We found 65 to be a large bookseller’s shop, in a street almost as bustling as the Strand. We went in, walked up to the counter. There were a great many young men and lads here and there; I said to the first I could accost : ‘May I see Mr. Smith?’ He hesitated, looked a little surprised. We sat down and waited a while, looking at some books on the counter, publications of theirs well known to us, of many of which they had sent us copies as presents. At last we were shown up to Mr. Smith. ‘Is it Mr. Smith?’ I said, looking up through my spectacles at a tall young man. ‘It is.’ I then put his own letter into his hand directed to Currer Bell. He looked at it and then at me again. ‘Where did you get this?’ he said. I laughed at his perplexity a recognition took place. I gave my real name: Miss Brontë. We were in a small room ceiled with a great skylight and there explanations were rapidly gone into; Mr. Newby being anathematised, I fear, with undue vehemence. Mr. Smith hurried out and returned quickly with one whom he introduced as Mr. Williams, a pale, mild, stooping man of fifty, very much like a faded Tom Dixon4. Another recognition and a long, nervous shaking of hands. Then followed talk talk talk; Mr. Williams being silent, Mr. Smith loquacious.
Mr. Smith said we must come and stay at his house, but we were not prepared for a long stay and declined this also; as we took our leave he told us he should bring his sisters to call on us that evening. We returned to our inn, and I paid for the excitement of the interview by a thundering headache and harassing sickness. Towards evening, as I got no better and expected the Smiths to call, I took a strong dose of sal volatile5. It roused me a little; still, I was in grievous bodily case when they were announced. They came in, two elegant young ladies, in full dress, prepared for the Opera Mr. Smith himself in evening costume, white gloves, etc. We had by no means understood that it was settled we were to go to the Opera, and were not ready. Moreover, we had no fine, elegant dresses with us, or in the world. However, on brief rumination I thought it would be wise to make no objections. I put my headache in my pocket, we attired ourselves in the plain, high-made country garments we possessed, and went with them to their carriage, where we found Mr. Williams. They must have thought us queer, quizzical-looking beings, especially me with my spectacles. I smiled inwardly at the contrast, which must have been apparent, between me and Mr. Smith as I walked with him up the crimson-carpeted staircase of the Opera House and stood amongst a brilliant throng at the box door, which was not yet open. Fine ladies and gentlemen glanced at us with a slight, graceful superciliousness quite warranted by the circumstances. Still, I felt pleasantly excited in spite of headache and sickness and conscious clownishness, and I saw Anne was calm and gentle, which she always is.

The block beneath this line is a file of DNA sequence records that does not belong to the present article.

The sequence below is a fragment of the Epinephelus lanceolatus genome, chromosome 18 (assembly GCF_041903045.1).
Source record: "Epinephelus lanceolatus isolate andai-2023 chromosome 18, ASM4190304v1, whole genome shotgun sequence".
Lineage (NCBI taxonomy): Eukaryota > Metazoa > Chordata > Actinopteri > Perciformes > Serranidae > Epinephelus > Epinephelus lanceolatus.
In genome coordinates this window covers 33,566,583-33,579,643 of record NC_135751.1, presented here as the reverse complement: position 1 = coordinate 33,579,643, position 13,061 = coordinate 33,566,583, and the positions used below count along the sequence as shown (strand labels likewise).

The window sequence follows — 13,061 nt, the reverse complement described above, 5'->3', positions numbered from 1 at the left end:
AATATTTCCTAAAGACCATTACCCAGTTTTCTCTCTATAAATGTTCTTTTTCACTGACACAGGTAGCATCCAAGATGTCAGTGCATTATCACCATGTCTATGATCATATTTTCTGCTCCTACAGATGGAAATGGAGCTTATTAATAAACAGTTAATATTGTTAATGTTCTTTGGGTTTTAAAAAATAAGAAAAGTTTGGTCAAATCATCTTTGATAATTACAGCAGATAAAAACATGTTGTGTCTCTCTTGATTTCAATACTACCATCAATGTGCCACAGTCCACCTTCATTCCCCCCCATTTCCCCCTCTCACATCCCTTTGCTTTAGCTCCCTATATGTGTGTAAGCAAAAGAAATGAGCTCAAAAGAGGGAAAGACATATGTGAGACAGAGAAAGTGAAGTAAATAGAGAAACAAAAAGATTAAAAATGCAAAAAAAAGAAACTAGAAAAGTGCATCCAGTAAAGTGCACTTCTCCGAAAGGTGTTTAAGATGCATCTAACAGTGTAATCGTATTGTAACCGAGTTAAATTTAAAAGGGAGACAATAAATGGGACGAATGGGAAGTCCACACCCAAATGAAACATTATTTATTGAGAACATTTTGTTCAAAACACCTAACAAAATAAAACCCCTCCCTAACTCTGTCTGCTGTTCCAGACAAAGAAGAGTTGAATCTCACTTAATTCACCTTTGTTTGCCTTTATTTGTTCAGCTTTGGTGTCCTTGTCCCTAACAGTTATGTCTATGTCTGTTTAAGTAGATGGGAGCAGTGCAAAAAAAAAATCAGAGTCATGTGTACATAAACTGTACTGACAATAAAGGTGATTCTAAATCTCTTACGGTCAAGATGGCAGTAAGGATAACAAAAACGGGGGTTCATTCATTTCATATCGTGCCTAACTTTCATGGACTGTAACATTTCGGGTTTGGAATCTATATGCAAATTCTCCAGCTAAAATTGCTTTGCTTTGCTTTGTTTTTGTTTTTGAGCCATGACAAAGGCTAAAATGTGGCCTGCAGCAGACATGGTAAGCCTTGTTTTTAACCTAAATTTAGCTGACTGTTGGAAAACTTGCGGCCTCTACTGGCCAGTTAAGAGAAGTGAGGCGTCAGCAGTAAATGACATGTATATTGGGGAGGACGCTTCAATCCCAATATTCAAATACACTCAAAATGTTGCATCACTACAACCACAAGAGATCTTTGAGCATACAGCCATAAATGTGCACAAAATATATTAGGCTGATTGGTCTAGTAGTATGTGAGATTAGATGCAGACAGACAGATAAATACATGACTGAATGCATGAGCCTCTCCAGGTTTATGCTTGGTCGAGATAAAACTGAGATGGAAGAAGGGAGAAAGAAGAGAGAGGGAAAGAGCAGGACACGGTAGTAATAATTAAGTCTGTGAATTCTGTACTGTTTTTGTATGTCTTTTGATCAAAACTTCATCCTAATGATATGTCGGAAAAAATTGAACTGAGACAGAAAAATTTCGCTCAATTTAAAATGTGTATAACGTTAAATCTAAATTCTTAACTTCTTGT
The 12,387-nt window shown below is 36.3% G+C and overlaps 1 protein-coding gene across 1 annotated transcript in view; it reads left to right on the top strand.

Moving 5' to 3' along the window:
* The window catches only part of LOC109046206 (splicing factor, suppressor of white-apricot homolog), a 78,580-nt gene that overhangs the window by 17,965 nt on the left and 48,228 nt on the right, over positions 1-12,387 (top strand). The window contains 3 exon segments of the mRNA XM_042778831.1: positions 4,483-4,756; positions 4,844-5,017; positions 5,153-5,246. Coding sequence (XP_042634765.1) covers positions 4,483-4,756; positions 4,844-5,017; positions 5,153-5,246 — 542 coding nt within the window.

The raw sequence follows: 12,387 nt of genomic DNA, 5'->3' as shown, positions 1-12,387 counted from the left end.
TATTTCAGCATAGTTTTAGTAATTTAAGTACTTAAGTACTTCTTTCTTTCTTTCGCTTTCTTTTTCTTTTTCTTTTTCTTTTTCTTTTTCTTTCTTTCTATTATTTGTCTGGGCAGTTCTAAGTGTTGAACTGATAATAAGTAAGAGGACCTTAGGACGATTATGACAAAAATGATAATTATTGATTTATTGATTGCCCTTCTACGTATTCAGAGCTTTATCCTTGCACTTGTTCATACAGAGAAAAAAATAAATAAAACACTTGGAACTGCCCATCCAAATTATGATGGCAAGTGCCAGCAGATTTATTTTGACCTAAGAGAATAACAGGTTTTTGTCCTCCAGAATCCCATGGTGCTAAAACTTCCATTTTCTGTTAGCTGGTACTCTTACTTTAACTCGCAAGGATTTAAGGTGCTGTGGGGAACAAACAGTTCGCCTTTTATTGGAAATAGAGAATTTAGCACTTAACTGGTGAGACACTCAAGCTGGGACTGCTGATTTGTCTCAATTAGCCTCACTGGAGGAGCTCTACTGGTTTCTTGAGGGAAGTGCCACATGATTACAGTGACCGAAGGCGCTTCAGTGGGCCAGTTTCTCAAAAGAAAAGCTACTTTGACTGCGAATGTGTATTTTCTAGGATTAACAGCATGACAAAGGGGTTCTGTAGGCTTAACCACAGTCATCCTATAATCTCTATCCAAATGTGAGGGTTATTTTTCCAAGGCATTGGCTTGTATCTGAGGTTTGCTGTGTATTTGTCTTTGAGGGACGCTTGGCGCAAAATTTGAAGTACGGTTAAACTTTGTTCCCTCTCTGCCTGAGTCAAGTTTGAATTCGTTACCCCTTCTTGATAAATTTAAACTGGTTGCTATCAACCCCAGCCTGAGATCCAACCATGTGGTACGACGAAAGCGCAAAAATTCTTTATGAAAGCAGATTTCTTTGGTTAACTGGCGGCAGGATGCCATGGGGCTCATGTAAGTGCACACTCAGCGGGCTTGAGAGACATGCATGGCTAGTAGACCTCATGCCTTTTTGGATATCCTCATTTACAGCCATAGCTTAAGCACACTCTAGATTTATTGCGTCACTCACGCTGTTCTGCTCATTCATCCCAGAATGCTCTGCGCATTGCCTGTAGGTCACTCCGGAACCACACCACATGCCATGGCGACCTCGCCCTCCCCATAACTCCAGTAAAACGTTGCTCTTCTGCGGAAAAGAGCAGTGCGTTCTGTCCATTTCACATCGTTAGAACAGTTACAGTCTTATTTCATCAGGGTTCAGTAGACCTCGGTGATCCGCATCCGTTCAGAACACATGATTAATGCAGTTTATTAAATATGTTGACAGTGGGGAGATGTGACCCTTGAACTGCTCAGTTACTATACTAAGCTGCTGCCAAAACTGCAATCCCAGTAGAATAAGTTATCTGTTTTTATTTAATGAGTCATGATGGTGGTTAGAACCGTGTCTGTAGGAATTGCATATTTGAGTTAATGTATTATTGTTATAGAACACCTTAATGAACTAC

The performance was Rossini’s opera of the Barber of Seville, very brilliant, though I fancy there are things I should like better. We got home after one o’clock; we had never been in bed the night before, and had been in constant excitement for twenty-four hours. You may imagine we were tired.
The next day, Sunday, Mr. Williams came early and took us to church6. He was so quiet, but so sincere in his attentions, one could not but have a most friendly leaning towards him. He has a nervous hesitation in speech, and a difficulty in finding appropriate language in which to express himself, which throws him into the background in conversation; but I had been his correspondent and therefore knew with what intelligence he could write, so that I was not in danger of undervaluing him. In the afternoon Mr. Smith came in his carriage with his mother, to take us to his house to dine. Mr. Smith’s residence is at Bayswater, six miles from Cornhill; the rooms, the drawing-room especially, looked splendid to us. There was no company only his mother, his two grown-up sisters, and his brother, a lad of twelve or thirteen, and a little sister, the youngest of the family, very like himself. They are all dark-eyed, dark-haired, and have clear, pale faces. The mother is a portly, handsome woman of her age, and all the children more or less well-looking one of the daughters decidedly pretty. We had a fine dinner, which neither Anne nor I had appetite to eat, and were glad when it was over. I always feel under an awkward constraint at table. Dining out would be hideous to me.